Geulah and Responsibility
Two Pesach motifs, each one individually difficult to understand, become even more strained when considered together.
Chazal tell us that Bnei Yisrael had to be redeemed, in a sense, just then. They had descended to the 49th level of tumah. While many assume that this mean they were in danger of slipping to the nadir of the terrifying 50th level, the Gra disputes this. He taught that while there is a 50th level of kedushah, it has no parallel in tumah. Forty-ninth is as bad as it gets.
Or is it? Elsewhere, Chazal tell us that four-fifths (or more!) of Bnei Yisrael perished during the plague of darkness. Besides the difficulty of comprehending the deflating impact such a huge loss would have on Bnei Yisrael (see Rav Schwab’s elegant solution in his Ma’ayan Bais ha-Sho’evah), it seems that those who survived had to have been better than those who didn’t. Yet those who survived are depicted as having descended to the lowest levels of degredation. What made one group better than the other?
“Vayeidah Elokim.” Rashi explains this as Hashem “setting His eyes upon them, and not turning away His heart.” Bais Yisroel notes the parallel at the beginning of galus, when the Bnei Yisrael are described as well as closing their eyes and hearts after the death of Yaakov (Bereishis Rabbah 96:1). On the other hand, he observes, the very beginning of geulah was Moshe’s walking out among his brothers, which according to Rashi meant once again his “setting his eyes and hearts upon them in order to feel their pain.” Thus, the entirety of galus and redemption revolve around the opening and closing of eyes and hearts.
Rav Avrohom Schorr (HaLekach v’HaLibuv Haggadah, pg. 140) explains: The closing of eyes and hearts means ignoring the pain of others. Jews who act in accordance with their birthright naturally have a good eye. They find it easy to commiserate with those in pain. They find it easy as well to celebrate the good times, to feel the simcha of others as if it were their own. (A cautionary note: Shulchan Aruch (OC 1:3) regarding Tikun Chatzos speaks of the need to feel the pain over the loss of the Bais Hamikdosh and to worry about it. Feeling the pain is insufficient, R. Schorr comments. Feeling must lead to a plan of action.)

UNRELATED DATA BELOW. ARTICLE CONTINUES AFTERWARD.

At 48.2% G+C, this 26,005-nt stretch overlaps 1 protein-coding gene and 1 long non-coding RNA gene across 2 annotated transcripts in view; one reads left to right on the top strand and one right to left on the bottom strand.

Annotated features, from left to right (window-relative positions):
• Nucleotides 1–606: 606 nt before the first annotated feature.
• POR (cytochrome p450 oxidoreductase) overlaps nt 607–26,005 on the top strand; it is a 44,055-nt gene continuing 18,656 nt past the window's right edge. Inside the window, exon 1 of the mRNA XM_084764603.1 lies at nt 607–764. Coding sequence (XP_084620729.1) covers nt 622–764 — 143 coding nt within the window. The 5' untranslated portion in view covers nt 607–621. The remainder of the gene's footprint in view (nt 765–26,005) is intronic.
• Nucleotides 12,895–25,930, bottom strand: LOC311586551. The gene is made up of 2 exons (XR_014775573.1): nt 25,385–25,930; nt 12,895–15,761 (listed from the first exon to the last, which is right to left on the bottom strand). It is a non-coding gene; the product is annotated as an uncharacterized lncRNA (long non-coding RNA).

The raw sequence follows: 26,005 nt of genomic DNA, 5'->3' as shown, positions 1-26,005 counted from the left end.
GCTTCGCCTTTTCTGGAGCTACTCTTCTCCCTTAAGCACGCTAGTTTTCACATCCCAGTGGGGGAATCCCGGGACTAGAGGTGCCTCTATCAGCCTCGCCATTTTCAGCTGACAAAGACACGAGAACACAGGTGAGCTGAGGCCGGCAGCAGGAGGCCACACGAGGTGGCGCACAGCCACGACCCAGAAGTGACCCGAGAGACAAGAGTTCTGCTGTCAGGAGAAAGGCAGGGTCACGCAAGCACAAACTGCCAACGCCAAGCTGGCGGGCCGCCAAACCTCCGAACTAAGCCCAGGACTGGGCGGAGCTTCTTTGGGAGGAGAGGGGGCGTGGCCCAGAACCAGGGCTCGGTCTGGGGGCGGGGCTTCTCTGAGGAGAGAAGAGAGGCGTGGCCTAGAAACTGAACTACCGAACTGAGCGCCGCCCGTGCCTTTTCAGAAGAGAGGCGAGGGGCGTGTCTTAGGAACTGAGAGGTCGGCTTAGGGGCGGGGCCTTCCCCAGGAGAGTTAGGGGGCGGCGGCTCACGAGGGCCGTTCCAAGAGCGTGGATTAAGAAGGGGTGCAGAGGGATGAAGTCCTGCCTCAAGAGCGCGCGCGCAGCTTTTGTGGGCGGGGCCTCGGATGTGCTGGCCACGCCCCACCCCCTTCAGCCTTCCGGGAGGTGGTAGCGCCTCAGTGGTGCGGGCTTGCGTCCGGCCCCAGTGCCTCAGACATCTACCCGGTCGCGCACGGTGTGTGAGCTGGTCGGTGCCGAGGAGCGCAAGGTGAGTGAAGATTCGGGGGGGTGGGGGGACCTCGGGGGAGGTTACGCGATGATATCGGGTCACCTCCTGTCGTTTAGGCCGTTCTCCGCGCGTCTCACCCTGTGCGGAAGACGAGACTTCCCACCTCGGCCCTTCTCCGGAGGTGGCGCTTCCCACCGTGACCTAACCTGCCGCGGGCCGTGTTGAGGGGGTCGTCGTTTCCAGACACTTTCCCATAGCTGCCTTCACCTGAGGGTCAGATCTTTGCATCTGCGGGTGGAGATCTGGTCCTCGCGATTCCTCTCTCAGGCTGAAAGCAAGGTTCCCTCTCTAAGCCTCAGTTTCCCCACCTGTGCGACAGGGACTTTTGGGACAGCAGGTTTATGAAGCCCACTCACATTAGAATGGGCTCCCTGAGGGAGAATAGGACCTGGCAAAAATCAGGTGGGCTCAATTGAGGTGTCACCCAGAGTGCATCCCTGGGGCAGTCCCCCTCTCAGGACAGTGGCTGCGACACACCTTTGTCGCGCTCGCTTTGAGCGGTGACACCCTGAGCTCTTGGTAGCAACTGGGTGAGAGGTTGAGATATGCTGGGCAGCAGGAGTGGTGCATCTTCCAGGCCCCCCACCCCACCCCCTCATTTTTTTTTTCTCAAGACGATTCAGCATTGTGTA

Perhaps, says R. Schorr, we have found the solution to our enigma. It could very well be that those who survived differed only from the others in that they did not close themselves off from the pain of their brothers. Working with a severe a deficit of kedushah appropriate to the 49th level, they nonetheless did not undo the bonds that held them close to their fellow Jews – bonds that had begun to develop once again after Moshe’s daring intervention for a stranger, an act that estranged him from the privileged life he led in the court of Paroh.
The pendulum of our collective history begins to move in the direction we want, concludes R Schorr, with our feeling responsible to our coreligionists. We them must turn that responsibility into concrete action in the form of davening for them, and working assiduously for their betterment.
These are not just important interpersonal mitzvos. They are the very prerequisites of geulah.